Diagnosis and Stages of Frozen Shoulder

A person is usually diagnosed with a frozen shoulder by their healthcare provider, doctor, or physical therapist. The most common symptoms are pain, tightness, and lack of range of motion of the joint. In particular, we often see what is called a “capsular pattern”. This means we will see the most loss of range of motion in external rotation (difficult to reach up to your head), followed by loss of range into flexion/abduction (lifting the shoulder), and then internal rotation (reaching behind your back).

Diagnosis may also be confirmed with imaging, such as an x-ray or MRI, which would visualize the thickening of the tissues in the shoulder, or altered joint position.

When a person is diagnosed with a frozen shoulder, there are several “stages” that they may experience. These “stages” may last one to several months apiece and include:

  • Freezing stage: any movement of your shoulder causes pain, and movement starts to become progressively limited.
  • Frozen stage: pain starts to diminish, however, range of motion is virtually none.
  • Thawing stage: the arm starts to slowly be able to move again, and the range of motion steadily improves.


Treatment for Frozen Shoulder

Treatment is important and beneficial in any stage of frozen shoulder. Sometimes, your doctor may prescribe an anti-inflammatory to cut down on the symptoms of pain and decrease irritation to your shoulder structures. They may also recommend a corticosteroid injection for the same reason. In severe cases and with failed conservative measures, surgery or manipulation under anesthesia may be recommended. In one study by Yip et al, it was demonstrated that early operative treatment is not considered effective, and should be reserved for when conservative treatment methods fail to improve pain and symptoms (1). It is widely accepted that non-operative treatments can be used to improve symptoms in a large population of people affected by frozen shoulder.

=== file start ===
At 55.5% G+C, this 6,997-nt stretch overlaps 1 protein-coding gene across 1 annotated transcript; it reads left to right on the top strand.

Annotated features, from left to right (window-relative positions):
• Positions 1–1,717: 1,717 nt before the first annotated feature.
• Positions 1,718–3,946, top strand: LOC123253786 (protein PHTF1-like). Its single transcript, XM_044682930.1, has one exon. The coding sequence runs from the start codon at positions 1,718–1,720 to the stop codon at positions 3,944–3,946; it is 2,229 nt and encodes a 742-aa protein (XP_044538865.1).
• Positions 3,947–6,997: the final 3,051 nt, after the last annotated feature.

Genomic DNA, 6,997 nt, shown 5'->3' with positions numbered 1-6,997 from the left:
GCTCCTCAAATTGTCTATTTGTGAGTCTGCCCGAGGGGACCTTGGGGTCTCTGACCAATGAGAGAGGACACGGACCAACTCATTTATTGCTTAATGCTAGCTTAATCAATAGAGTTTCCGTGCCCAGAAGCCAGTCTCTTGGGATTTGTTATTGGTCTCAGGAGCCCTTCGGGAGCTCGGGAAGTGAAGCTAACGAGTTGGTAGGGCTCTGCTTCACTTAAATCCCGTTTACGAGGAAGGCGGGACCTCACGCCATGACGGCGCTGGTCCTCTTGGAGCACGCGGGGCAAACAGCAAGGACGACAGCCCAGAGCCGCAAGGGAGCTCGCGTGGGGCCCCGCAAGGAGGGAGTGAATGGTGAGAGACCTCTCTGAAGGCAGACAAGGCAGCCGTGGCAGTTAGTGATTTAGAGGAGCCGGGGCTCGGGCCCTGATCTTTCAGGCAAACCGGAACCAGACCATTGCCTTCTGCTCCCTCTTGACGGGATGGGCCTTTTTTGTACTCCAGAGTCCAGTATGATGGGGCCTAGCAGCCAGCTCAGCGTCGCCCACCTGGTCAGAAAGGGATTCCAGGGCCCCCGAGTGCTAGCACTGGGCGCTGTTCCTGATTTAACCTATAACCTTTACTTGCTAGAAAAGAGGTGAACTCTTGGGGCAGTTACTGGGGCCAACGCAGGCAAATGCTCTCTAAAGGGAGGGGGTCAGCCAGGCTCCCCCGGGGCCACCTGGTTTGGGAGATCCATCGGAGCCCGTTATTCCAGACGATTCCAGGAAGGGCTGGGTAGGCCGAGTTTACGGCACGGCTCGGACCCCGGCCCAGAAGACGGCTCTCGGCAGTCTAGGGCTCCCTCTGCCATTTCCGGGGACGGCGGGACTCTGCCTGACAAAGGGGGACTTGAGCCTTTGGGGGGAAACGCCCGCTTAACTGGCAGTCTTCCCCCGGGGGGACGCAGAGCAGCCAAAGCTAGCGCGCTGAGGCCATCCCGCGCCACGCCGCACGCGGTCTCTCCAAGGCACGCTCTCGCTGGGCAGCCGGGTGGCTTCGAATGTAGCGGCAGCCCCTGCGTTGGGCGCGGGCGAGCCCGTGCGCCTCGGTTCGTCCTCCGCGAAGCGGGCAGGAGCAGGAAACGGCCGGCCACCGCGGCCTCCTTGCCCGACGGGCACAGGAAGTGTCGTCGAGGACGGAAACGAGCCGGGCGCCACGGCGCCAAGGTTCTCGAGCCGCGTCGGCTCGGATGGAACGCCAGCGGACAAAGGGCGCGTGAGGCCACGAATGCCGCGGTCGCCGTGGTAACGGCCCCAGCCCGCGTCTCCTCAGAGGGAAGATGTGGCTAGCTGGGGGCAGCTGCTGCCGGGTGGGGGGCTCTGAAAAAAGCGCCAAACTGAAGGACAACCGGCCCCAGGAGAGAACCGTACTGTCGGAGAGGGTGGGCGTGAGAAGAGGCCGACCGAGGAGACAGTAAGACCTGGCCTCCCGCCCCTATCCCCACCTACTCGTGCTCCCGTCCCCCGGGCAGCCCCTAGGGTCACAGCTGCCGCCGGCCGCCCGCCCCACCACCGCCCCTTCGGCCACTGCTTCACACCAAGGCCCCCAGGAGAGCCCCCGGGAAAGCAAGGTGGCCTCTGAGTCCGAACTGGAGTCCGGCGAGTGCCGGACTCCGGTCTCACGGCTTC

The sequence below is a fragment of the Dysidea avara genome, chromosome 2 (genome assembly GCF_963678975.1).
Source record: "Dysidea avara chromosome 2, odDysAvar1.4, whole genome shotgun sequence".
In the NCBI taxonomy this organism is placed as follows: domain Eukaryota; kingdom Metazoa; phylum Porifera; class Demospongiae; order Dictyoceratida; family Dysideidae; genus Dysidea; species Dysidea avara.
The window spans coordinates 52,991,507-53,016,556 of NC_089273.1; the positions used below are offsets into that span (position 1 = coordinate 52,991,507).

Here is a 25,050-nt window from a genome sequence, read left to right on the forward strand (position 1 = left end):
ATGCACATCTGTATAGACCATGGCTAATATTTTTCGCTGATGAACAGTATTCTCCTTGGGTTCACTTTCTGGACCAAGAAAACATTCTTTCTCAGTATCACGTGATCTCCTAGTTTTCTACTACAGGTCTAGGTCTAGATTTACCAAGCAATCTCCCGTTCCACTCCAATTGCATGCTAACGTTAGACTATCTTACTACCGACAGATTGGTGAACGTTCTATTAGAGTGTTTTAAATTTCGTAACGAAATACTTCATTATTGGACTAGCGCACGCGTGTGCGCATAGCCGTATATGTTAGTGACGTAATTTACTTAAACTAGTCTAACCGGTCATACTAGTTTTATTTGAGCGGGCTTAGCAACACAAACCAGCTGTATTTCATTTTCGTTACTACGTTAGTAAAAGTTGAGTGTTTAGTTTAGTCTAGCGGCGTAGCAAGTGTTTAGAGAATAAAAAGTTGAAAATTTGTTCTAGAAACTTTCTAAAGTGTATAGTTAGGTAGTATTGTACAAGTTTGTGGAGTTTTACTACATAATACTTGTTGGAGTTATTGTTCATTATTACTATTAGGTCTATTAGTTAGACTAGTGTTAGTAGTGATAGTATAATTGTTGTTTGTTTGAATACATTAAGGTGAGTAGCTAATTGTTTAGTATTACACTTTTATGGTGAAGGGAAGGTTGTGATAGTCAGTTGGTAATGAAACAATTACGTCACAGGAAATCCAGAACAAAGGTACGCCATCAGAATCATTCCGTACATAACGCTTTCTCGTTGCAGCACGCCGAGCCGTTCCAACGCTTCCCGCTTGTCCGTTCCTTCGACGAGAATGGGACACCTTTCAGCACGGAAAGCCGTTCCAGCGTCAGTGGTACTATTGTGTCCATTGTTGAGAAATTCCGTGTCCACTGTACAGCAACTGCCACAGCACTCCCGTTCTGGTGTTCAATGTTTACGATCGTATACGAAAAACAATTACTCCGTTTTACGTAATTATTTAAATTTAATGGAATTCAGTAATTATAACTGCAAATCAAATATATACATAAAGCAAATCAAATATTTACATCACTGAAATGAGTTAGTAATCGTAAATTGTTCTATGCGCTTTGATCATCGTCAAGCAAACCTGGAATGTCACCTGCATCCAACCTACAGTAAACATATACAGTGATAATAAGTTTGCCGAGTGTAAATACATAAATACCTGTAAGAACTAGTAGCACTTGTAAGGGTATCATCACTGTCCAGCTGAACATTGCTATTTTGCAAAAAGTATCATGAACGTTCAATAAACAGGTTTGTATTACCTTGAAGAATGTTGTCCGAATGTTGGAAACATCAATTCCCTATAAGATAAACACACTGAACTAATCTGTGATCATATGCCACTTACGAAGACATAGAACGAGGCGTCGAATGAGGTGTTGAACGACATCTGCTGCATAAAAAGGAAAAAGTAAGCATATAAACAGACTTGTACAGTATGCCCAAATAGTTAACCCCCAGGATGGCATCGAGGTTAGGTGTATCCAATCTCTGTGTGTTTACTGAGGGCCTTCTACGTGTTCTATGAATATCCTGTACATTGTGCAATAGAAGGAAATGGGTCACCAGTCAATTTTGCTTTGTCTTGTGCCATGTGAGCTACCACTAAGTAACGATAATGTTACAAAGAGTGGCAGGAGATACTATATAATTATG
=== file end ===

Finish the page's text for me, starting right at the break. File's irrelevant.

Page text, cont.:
cortisone injections the prehab guys podcast

Physical therapy can be very beneficial in the treatment of the frozen shoulder. Physical therapists often use modalities such as e-stim, ice, and/or heat, manual (hands-on) therapy, and exercise to help improve pain and promote a better range of motion. In fact, in a systematic review conducted by Nakandala, Piumi, et al that examined 33 interventional studies for the treatment of patients with frozen shoulders, all studies demonstrated improvements in pain, range of motion, and functional arm use with physical therapy interventions (2). The treatments in these studies were varied and included various types of modalities, range of motion and stretching exercise, manual therapy, acupuncture, and biofeedback techniques, to name a few.